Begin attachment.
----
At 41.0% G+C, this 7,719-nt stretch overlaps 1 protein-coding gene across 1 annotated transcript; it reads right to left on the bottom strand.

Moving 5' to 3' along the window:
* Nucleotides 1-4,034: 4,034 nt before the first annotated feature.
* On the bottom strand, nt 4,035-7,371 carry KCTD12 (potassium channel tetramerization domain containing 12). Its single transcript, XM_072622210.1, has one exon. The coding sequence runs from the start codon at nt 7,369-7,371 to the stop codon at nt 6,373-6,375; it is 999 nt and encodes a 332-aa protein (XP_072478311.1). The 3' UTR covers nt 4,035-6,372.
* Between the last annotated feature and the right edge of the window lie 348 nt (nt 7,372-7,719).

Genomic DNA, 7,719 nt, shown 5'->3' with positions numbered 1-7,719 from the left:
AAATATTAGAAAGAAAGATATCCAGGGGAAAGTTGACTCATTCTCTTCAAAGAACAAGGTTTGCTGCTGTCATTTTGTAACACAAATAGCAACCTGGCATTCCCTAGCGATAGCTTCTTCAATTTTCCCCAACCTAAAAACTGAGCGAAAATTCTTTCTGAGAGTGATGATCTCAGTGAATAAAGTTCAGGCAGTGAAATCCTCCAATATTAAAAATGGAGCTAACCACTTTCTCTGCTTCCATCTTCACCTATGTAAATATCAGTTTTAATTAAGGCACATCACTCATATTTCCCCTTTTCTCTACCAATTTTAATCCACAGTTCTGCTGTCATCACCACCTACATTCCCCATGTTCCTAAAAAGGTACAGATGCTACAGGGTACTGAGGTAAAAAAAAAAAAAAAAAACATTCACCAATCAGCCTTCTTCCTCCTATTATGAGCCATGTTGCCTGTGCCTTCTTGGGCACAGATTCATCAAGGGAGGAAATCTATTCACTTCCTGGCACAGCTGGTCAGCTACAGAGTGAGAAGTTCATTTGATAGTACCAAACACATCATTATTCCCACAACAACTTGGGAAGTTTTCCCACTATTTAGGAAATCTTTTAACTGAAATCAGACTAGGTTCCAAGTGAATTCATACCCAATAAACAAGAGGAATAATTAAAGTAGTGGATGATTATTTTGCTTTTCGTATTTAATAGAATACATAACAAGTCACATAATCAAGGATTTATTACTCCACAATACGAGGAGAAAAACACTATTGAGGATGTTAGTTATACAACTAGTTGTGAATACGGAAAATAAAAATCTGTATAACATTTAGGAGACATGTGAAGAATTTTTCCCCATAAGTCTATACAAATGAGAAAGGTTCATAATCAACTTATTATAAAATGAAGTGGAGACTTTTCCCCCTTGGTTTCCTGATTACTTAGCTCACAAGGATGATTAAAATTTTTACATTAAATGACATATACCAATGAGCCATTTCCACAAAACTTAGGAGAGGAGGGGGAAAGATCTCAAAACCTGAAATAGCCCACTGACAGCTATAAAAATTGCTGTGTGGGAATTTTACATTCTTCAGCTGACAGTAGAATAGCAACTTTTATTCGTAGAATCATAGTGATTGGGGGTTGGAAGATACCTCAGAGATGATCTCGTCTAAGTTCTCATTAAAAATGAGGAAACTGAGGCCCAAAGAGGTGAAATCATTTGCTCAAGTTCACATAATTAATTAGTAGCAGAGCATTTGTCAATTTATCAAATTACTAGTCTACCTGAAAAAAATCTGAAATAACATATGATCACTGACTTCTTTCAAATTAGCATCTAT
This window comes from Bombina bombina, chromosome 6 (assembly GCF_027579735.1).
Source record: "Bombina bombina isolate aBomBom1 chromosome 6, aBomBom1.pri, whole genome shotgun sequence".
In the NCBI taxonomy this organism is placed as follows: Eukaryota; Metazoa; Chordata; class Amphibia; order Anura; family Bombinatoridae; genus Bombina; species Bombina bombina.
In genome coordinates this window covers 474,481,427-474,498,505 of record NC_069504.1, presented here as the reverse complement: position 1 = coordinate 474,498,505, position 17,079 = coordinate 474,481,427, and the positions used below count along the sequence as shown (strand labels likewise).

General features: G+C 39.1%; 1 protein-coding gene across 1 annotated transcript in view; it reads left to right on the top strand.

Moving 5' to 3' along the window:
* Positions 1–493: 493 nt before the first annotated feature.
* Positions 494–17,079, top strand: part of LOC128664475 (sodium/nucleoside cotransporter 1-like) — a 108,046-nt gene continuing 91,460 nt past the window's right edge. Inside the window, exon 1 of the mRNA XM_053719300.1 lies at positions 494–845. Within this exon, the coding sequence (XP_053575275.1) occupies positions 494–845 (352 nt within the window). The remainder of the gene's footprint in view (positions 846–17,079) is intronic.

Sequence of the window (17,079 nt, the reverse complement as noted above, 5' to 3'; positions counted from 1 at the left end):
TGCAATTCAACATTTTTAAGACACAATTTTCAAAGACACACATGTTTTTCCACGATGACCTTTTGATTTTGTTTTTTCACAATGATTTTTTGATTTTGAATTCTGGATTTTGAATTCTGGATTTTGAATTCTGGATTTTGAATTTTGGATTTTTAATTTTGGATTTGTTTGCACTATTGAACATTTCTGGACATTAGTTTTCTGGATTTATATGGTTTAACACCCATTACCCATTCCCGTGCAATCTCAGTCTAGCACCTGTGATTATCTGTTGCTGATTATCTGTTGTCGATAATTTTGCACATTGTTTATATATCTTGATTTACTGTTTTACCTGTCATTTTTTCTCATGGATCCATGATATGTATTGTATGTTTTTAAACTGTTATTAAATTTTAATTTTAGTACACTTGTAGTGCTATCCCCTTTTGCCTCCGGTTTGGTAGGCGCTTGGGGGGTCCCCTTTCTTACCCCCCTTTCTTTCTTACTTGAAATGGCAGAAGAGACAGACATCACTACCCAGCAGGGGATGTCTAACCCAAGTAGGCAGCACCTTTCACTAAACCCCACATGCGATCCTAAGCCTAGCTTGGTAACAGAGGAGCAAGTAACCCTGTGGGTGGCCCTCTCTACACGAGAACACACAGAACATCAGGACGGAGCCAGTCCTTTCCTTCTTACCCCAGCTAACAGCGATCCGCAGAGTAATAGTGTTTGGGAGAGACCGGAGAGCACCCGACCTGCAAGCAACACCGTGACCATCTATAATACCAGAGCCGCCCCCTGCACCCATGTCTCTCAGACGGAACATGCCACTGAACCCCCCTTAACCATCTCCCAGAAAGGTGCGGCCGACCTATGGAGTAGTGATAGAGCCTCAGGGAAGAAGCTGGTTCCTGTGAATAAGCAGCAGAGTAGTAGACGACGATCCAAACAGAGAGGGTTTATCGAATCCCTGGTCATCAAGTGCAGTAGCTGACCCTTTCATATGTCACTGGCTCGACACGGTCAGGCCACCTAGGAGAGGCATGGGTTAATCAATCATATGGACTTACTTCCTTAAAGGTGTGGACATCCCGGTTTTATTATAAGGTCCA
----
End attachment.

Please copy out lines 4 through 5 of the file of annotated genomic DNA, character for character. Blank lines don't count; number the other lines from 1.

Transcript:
* On the bottom strand, nt 4,035-7,371 carry KCTD12 (potassium channel tetramerization domain containing 12). Its single transcript, XM_072622210.1, has one exon. The coding sequence runs from the start codon at nt 7,369-7,371 to the stop codon at nt 6,373-6,375; it is 999 nt and encodes a 332-aa protein (XP_072478311.1). The 3' UTR covers nt 4,035-6,372.
* Between the last annotated feature and the right edge of the window lie 348 nt (nt 7,372-7,719).